“That’s one small step for a man, one giant leap for mankind.”
With those words and his iconic moon landing 50 years ago, Neil Armstrong (born and raised in Ohio) became a legend. This fall, the Cloverleaf Marching Band pays tribute to Neil Armstrong and the famous Apollo 11 mission with its competition show entitled “One Small Step.” The band thinks Armstrong would approve!
The Apollo 11 tribute show includes pop hits like “Space Oddity” by David Bowie and “Rocket Man” by Elton John, as well as newly composed music. One of the band’s goals is to qualify for Ohio Music Education Association State Finals for a 38th year in a row (which is almost a record in the state of Ohio), and the students seem to agree the band is well on its way to achieving that goal.
“There’s just something unexplainable about the band this year,” said senior band President Maddie Perry. “We’re quickly maturing into a group of highly talented musicians and marchers.”
Although the school year has just started, Cloverleaf band students have been hard at work this summer, already putting in more than 200 hours of practices and performances.
“The obvious preparation takes place during band camp,” said Director Andrew Winter, “but there’s so much more that goes into creating a successful marching band. We start planning the show in February, hand out music in May, and perform in five summer parades and three back-to-school events. The dedication of our students and parents is really incredible and is a constant source of inspiration to me. With nearly 25 performances each year, we take great pride not only in our performances, but the hard work and preparation it takes to truly exemplify Cloverleaf Pride.”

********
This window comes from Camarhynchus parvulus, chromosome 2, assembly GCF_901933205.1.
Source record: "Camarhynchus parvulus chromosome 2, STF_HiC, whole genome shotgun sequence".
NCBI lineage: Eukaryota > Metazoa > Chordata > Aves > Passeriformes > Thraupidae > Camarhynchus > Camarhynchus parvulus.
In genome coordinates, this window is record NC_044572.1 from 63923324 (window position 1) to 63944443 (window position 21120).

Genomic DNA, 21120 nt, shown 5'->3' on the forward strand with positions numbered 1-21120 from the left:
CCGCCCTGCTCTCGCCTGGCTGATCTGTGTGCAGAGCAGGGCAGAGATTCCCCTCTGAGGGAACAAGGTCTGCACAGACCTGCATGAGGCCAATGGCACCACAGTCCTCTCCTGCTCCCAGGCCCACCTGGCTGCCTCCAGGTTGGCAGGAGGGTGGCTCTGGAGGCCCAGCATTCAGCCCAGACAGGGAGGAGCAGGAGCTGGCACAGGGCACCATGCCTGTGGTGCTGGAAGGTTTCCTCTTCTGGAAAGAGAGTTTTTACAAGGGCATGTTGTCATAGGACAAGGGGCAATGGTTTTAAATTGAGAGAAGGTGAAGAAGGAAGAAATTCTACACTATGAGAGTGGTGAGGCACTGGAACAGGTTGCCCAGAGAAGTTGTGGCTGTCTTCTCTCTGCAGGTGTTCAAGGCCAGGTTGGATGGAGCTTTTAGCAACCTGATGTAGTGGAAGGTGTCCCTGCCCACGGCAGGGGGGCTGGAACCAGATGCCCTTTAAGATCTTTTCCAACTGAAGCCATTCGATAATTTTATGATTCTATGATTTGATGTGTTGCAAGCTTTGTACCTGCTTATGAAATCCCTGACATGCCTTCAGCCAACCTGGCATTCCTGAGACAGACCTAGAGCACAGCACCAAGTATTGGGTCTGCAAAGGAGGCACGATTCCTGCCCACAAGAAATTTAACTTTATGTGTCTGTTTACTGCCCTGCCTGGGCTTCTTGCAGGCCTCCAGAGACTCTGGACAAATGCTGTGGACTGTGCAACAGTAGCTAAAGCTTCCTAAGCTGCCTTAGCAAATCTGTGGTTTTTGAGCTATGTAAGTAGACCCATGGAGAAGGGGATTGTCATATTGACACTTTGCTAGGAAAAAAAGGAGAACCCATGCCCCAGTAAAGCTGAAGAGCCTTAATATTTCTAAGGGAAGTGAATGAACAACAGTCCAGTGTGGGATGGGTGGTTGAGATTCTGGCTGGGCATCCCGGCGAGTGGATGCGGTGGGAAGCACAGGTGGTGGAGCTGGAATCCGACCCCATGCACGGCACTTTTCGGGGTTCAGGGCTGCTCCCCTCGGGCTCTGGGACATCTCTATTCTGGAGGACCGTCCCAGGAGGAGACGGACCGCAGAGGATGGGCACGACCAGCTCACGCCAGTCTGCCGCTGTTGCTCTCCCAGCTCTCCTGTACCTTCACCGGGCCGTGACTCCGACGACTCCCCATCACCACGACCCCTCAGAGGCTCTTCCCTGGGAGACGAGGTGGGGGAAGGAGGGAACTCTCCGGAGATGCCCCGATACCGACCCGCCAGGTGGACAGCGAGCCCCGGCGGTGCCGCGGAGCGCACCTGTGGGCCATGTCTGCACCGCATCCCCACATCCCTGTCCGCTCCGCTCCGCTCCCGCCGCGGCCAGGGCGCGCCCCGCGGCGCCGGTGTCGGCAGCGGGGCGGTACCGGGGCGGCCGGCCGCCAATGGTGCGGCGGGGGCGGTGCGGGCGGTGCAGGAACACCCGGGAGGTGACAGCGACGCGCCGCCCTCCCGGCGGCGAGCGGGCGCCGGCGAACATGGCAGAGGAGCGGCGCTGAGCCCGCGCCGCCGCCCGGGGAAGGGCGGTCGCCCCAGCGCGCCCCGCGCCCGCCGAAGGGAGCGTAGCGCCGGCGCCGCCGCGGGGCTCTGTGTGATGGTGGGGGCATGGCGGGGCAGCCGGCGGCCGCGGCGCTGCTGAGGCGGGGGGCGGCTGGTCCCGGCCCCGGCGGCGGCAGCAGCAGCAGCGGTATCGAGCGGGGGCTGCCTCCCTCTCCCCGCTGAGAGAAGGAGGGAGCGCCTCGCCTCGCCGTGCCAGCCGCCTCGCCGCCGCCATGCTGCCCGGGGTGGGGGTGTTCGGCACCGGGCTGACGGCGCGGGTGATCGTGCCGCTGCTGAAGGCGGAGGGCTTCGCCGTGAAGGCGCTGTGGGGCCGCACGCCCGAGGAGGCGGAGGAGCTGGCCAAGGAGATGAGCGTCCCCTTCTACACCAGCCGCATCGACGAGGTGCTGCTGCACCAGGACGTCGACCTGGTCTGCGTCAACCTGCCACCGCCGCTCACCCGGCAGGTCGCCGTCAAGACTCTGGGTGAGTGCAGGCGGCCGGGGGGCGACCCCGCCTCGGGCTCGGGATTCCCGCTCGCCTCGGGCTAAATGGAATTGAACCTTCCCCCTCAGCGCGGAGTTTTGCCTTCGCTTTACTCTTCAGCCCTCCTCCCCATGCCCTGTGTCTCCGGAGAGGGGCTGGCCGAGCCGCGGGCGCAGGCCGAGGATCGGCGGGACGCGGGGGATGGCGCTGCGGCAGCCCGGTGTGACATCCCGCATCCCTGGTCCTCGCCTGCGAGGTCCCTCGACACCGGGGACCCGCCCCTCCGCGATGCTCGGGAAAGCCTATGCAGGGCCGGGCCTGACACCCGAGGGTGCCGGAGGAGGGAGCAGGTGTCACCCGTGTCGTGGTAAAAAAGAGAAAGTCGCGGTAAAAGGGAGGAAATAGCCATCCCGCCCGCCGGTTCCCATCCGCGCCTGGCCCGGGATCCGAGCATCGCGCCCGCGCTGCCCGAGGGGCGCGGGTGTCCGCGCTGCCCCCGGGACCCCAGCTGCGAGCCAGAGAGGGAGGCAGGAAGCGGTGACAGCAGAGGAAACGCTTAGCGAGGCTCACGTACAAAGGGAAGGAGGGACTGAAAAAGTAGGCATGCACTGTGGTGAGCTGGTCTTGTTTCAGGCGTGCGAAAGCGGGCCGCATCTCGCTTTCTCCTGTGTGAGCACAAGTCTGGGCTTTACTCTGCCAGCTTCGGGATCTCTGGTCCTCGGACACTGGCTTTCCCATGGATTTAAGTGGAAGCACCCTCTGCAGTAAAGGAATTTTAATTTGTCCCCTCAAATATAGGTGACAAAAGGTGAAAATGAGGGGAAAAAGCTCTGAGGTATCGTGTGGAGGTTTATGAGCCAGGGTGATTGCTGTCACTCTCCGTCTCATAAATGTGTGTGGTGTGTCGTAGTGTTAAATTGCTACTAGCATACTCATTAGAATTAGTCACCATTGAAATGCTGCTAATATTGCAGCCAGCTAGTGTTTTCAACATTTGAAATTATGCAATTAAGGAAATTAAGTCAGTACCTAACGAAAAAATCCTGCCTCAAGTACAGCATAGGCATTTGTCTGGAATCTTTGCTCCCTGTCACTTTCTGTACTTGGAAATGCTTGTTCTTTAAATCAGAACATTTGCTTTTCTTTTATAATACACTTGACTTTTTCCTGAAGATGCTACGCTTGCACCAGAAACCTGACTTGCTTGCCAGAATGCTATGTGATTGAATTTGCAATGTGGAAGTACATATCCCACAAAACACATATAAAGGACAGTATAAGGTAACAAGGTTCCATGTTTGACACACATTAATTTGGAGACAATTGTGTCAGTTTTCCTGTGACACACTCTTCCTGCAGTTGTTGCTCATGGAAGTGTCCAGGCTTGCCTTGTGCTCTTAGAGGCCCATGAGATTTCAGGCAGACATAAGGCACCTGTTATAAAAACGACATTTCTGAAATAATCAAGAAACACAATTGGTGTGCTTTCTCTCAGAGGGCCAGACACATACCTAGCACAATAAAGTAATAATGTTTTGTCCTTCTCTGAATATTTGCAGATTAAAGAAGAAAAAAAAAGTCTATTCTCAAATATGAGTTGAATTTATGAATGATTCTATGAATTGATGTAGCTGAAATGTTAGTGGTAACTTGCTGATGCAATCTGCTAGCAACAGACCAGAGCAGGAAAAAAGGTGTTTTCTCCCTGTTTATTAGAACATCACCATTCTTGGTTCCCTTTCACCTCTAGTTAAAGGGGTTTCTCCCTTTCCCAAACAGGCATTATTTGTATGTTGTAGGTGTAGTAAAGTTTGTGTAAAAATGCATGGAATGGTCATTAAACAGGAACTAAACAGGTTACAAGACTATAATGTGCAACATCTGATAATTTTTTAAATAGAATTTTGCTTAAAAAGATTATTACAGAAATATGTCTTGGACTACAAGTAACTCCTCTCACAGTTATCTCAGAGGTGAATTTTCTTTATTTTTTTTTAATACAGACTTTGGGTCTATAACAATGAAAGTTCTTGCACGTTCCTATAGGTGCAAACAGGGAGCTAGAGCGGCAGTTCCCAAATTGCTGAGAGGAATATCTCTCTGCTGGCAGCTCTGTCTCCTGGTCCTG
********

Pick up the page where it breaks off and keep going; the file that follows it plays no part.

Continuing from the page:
The Lodi Sweet Corn Festival parade this summer was particularly bittersweet following the sudden death of former longtime Cloverleaf band director Gerald Carasea (“Mr. C”).
“Mr. C’s death was absolutely heartbreaking,” said Winter. “Mr. C was a one-of-a-kind teacher and mentor who impacted the lives of thousands of students and colleagues throughout his lifetime. Although his passing was tragic, it has re-invigorated our efforts to reach out to alumni and involve them in future performances. We look forward to many more performances with our band alumni family.”
Armstrong himself was a very talented musician. After learning piano from his mother, he started on baritone in the eighth grade. He played in the school band, then later went on to a semi-pro jazz combo, and the Purdue University Marching Band. Armstrong’s father once said, “Every time Neil came home, one of the first things he would do was sit down at the piano and play.” Neil’s mother added, “That seemed to be part of coming home. After he had played three or four things, he was ready to sit down and tell us what he had been doing. He was a lifelong musician.”
Cloverleaf Band Director Joseph Fudale said that having access to music education and exposure to fine arts is critical for students of all ages. “We are educating our students through music and are helping to shape them into well-rounded and creative young men and women, which is incredibly vital in this day and age,” said Fudale.
The band’s talents will be on full display this fall, including the first competition of the season, which takes place at Cloverleaf and is open to the public. On Sept.14, the band hosts the 38th-annual Cloverleaf Cavalcade of Sound. Eleven local bands will perform starting at 4 p.m. Tickets are $7 for adults and $5 for seniors (60+) and students (grades K-college).
Top photo: The 2019 Cloverleaf High School Marching Band
Middle photo: Sophomore trombone player Ray Farnham
Bottom photo: Senior Field Commander Elizabeth Jenkins